Much has happened before the curtains open on The Woman Hater. Seventeen years earlier, Sir Roderick and his sister Eleonora were set to marry another pair of siblings, Wilmot, and his sister. Just before their wedding, Miss Wilmot abandons Sir Roderick and marries Lord Smatter, a man who won her heart by courting her in verse. This betrayal by his beloved fiancée transforms Sir Roderick into the woman hater of the title. Despite Sir Roderick’s vows to disinherit her, faithful Eleonora marries Wilmot and the couple flee to the West Indies. However, soon after they arrive, a jealous Wilmot accuses his new wife of succumbing to the advances of a sea captain. Eleonora, distressed, leaves her husband, taking their only daughter with her. Wilmot is kept in the dark about his child’s absence by the nurse who replaces Sophia with her own child. The action of the play begins with a contrite Wilmot’s return to England where he is hoping to leave the girl he knows as his daughter (Miss Wilmot) with his sister (Lady Smatter) so that he can search for his wife and seek forgiveness now that he believes her innocent. Also on the scene is young Jack Waverley (and his father) whom Sir Roderick, in his woman-hating rage, has made promise to remain a bachelor at the risk of being disinherited.

ABOUT THE PLAYWRIGHT

FRANCES BURNEY (1752-1840) was an English novelist, diarist, and playwright. She was the third of six children of the musicologist Dr Charles Burney. Although she did not learn her alphabet until she was eight years old, she made up for this late start by reading voraciously and by the age of ten had begun writing in a variety of fictional genres.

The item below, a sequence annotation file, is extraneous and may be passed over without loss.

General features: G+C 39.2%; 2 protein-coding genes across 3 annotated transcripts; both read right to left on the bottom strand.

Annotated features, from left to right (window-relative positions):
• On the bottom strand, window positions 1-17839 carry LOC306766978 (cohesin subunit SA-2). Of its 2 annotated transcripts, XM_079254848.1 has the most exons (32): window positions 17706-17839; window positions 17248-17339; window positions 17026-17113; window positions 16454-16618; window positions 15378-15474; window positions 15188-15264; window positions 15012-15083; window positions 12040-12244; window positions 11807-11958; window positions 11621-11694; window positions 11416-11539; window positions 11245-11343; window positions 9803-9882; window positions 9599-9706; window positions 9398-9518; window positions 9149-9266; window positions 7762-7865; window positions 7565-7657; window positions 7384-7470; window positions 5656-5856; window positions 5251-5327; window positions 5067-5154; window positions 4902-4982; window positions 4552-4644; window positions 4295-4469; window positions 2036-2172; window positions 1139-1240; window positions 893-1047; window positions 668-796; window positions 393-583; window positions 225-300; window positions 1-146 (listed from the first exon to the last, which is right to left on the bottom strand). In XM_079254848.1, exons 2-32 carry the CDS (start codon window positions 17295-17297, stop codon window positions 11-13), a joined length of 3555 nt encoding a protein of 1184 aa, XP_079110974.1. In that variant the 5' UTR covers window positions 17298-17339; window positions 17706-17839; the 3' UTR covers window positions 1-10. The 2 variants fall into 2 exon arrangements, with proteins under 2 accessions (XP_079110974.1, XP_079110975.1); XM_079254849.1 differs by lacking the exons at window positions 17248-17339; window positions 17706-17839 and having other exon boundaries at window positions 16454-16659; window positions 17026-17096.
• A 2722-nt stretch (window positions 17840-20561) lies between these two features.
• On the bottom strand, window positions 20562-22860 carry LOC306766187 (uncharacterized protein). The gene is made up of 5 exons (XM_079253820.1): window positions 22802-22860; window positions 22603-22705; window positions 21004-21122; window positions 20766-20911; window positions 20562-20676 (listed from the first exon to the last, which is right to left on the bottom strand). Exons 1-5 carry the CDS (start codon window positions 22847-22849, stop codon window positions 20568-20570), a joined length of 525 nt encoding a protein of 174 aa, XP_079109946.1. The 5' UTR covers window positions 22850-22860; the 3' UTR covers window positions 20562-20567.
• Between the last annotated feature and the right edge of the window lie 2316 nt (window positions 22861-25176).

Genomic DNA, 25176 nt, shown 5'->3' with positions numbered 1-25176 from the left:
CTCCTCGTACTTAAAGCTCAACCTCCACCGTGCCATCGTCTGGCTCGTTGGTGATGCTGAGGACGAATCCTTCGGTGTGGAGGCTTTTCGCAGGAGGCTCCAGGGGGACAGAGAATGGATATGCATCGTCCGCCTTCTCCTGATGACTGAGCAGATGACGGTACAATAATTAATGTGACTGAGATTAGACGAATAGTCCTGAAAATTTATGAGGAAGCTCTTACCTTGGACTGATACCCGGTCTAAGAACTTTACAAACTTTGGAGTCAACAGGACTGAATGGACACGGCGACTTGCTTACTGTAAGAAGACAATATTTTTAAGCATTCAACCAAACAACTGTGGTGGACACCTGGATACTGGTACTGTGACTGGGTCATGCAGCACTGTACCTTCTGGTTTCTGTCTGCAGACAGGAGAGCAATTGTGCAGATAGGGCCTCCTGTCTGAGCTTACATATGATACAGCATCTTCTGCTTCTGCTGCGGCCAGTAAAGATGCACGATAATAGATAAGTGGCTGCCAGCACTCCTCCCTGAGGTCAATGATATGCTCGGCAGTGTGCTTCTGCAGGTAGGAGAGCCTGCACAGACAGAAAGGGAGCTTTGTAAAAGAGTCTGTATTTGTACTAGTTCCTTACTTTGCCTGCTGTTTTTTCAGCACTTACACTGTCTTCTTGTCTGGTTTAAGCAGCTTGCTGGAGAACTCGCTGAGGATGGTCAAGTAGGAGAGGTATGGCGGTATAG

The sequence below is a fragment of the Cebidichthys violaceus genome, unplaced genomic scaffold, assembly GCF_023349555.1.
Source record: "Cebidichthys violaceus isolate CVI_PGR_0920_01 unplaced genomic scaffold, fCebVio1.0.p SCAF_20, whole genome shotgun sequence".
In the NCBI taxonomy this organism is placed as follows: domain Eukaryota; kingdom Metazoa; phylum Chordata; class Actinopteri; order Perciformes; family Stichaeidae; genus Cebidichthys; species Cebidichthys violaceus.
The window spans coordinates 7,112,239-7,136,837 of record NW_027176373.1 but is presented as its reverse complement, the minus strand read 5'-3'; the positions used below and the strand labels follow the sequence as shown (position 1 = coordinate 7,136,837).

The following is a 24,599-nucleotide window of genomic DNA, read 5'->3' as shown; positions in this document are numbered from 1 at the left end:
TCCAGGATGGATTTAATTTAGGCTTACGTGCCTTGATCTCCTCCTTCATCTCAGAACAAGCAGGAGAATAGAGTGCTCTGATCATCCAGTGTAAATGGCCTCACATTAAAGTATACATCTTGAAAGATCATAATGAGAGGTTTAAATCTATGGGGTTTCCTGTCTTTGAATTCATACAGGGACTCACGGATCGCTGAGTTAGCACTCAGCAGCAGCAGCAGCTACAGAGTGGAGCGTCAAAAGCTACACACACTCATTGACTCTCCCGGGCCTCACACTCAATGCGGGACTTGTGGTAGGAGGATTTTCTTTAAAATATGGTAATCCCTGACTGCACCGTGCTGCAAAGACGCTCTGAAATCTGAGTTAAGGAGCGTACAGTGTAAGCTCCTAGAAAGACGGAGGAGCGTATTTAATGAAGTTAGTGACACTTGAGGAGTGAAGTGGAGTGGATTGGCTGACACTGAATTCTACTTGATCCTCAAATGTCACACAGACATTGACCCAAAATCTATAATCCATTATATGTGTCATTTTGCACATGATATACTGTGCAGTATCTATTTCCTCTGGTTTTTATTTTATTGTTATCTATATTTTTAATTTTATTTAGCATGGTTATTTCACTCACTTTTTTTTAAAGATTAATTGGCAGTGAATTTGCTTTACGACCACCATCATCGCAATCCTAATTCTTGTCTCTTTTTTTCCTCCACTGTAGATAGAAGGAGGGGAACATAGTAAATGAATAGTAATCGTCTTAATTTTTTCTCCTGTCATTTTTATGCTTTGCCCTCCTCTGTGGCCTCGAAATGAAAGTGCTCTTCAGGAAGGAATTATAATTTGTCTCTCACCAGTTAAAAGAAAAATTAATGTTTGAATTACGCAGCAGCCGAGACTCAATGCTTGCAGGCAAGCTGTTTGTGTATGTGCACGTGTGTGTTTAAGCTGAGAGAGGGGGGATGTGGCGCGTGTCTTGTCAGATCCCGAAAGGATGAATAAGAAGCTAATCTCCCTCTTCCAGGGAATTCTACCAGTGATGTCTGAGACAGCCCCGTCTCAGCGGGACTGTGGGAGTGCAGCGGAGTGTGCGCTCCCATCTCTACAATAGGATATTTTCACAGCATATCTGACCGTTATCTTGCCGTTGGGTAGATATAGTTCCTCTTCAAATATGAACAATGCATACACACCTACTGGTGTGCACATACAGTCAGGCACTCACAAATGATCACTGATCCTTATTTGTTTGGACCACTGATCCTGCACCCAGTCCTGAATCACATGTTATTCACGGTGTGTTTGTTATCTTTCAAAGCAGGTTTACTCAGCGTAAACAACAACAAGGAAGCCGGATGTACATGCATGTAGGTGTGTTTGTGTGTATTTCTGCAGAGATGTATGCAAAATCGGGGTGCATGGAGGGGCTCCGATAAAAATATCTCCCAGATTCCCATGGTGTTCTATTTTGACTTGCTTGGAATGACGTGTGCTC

Published anonymously in 1778, Burney’s first novel Evelina was an instant success. After her identity as the author was revealed, Burney was embraced by London’s literary elite and won the admiration of many, including Richard Brinsley Sheridan, Samuel Johnson and David Garrick. Although her novel brought her fame and critical approval, Burney, an ardent lover of theatre and opera, yearned to write for the stage. Her first attempt, a satirical comedy about pseudo-intellectual women called The Witlings, was read to a private audience in 1779. Despite being appreciated by those in attendance, both her father and a close family friend, Samuel Crisp, were astonished by the sharpness of the satire. Also anxious that writing for the stage could ruin her reputation, the two men resolved that the play would not find a public audience. 
 

After this disappointment, Burney suspended her playwriting ambitions and focussed on writing novels and detailed journals—genres that were at the time more conventionally female. Her novels were social satires, headlined by strong female protagonists. They influenced many early nineteenth-century authors, including Jane Austen. Despite the genre, these works exhibit Burney’s theatrical inclinations; the scenes are highly dramatic and the dialogue, which often reads like a script, reveals a talent for capturing dialect and the nuances of individual speakers. 

 

Burney tried her hand at drama again later in life, but of the eight plays she wrote only one, a blank verse tragedy called Edwy and Elgiva, was performed during her lifetime. Put on at Drury Lane in March of 1795, the play closed after a single night. Although Burney’s fame continues to rest on her significant achievements as a novelist, several scholars maintain that, if not for the interference of her father and his friend, Burney could have also found great success as a writer for the stage.

TARA MENON

Junior Fellow, Harvard Society of Fellows